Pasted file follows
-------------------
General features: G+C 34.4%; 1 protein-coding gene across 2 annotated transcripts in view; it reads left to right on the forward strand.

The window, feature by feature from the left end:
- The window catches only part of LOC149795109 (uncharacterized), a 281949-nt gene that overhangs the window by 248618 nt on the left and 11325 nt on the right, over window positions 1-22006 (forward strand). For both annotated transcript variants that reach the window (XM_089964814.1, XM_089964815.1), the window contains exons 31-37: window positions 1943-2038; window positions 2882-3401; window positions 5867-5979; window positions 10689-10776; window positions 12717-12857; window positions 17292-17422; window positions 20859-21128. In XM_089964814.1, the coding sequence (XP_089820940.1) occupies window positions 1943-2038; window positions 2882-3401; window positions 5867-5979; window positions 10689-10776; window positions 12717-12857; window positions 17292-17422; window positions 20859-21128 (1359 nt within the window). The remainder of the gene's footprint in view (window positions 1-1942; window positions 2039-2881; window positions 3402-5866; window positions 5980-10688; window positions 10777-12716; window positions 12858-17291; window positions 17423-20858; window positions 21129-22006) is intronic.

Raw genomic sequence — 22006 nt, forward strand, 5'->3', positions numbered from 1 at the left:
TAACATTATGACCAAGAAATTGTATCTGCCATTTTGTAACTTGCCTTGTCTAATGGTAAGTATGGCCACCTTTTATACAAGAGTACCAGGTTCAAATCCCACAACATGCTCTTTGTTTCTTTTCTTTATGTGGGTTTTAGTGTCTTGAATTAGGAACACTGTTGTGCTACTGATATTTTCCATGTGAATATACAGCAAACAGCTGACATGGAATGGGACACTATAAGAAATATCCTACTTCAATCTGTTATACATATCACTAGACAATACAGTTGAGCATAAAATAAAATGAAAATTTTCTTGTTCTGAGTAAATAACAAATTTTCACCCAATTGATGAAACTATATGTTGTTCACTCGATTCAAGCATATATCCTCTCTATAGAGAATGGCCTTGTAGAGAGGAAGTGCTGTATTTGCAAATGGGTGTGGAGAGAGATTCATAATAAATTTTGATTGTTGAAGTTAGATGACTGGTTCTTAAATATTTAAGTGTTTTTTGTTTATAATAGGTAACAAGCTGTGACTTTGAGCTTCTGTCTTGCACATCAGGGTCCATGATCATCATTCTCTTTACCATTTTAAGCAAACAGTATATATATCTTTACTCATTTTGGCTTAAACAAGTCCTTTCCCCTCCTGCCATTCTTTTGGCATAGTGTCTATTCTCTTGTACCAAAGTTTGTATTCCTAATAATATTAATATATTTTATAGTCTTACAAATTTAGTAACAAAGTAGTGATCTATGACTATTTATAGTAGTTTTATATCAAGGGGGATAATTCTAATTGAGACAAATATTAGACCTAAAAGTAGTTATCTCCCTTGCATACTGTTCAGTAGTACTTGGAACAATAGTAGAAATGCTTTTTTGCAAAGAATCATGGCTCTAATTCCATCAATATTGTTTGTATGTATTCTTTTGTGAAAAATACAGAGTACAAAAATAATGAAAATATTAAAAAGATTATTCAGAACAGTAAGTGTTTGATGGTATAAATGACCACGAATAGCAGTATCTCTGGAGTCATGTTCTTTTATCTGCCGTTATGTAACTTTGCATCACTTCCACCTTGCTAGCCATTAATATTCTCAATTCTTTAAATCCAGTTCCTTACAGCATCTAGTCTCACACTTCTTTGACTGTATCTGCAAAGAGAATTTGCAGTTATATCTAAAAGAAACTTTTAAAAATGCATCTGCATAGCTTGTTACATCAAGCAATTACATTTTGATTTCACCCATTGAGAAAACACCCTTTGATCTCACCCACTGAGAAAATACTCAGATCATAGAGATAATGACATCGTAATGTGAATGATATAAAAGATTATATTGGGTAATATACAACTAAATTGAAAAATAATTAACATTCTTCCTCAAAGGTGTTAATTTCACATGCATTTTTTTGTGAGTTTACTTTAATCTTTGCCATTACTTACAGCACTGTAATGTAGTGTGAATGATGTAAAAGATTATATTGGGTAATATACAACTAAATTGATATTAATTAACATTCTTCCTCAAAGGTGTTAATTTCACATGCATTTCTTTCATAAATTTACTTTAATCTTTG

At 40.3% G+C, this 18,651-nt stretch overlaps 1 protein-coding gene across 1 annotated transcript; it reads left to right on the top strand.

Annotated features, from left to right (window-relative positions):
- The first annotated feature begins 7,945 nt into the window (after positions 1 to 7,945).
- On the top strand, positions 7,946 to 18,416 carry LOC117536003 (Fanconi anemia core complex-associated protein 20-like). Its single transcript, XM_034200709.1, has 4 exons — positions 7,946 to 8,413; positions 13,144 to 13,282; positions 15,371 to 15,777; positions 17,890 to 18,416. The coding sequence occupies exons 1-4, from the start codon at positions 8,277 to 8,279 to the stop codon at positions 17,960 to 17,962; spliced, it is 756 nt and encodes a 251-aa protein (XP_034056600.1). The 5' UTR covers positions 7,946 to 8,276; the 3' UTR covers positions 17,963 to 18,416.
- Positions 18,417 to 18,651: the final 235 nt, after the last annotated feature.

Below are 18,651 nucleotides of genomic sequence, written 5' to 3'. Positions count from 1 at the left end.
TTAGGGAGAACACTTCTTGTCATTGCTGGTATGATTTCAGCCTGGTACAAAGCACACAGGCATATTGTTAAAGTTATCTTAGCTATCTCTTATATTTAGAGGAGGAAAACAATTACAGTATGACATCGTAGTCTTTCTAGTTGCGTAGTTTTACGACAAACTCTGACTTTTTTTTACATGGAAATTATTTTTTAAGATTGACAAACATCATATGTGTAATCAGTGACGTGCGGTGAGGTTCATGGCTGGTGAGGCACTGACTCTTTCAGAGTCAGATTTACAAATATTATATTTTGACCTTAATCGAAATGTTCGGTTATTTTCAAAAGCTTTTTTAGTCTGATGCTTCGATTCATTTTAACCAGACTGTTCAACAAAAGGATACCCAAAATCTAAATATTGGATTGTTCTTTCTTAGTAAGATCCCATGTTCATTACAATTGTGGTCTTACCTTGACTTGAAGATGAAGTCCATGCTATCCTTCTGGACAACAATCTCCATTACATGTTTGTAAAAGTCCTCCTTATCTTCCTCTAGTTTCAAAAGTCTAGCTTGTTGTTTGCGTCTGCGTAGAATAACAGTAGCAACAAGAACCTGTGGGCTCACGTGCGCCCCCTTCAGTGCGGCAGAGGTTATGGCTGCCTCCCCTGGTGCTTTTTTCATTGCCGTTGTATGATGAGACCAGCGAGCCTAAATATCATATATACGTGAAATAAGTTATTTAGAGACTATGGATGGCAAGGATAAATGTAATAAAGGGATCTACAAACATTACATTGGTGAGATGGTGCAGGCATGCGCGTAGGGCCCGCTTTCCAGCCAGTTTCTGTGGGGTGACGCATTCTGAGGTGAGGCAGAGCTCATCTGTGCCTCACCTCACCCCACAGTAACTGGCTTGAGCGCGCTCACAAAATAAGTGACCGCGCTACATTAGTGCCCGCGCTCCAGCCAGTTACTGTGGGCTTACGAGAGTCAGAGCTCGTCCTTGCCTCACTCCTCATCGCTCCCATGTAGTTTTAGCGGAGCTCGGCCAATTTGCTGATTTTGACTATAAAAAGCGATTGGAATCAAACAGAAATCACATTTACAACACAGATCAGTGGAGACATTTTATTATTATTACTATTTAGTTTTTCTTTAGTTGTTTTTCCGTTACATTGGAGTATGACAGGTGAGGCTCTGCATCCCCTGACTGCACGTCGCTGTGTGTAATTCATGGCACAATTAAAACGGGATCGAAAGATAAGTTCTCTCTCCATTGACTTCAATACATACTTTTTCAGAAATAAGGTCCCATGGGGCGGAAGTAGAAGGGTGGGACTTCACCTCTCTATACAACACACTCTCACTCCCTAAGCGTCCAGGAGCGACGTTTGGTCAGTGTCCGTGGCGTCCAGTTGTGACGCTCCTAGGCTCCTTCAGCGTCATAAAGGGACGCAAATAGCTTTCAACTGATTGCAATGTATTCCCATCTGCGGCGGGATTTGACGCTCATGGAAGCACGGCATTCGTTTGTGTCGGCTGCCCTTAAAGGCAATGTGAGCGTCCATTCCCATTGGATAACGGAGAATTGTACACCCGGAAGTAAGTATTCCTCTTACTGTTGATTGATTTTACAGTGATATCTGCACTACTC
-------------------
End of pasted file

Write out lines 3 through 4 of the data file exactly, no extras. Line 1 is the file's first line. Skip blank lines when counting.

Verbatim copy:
- The window catches only part of LOC149795109 (uncharacterized), a 281949-nt gene that overhangs the window by 248618 nt on the left and 11325 nt on the right, over window positions 1-22006 (forward strand). For both annotated transcript variants that reach the window (XM_089964814.1, XM_089964815.1), the window contains exons 31-37: window positions 1943-2038; window positions 2882-3401; window positions 5867-5979; window positions 10689-10776; window positions 12717-12857; window positions 17292-17422; window positions 20859-21128. In XM_089964814.1, the coding sequence (XP_089820940.1) occupies window positions 1943-2038; window positions 2882-3401; window positions 5867-5979; window positions 10689-10776; window positions 12717-12857; window positions 17292-17422; window positions 20859-21128 (1359 nt within the window). The remainder of the gene's footprint in view (window positions 1-1942; window positions 2039-2881; window positions 3402-5866; window positions 5980-10688; window positions 10777-12716; window positions 12858-17291; window positions 17423-20858; window positions 21129-22006) is intronic.

Raw genomic sequence — 22006 nt, forward strand, 5'->3', positions numbered from 1 at the left: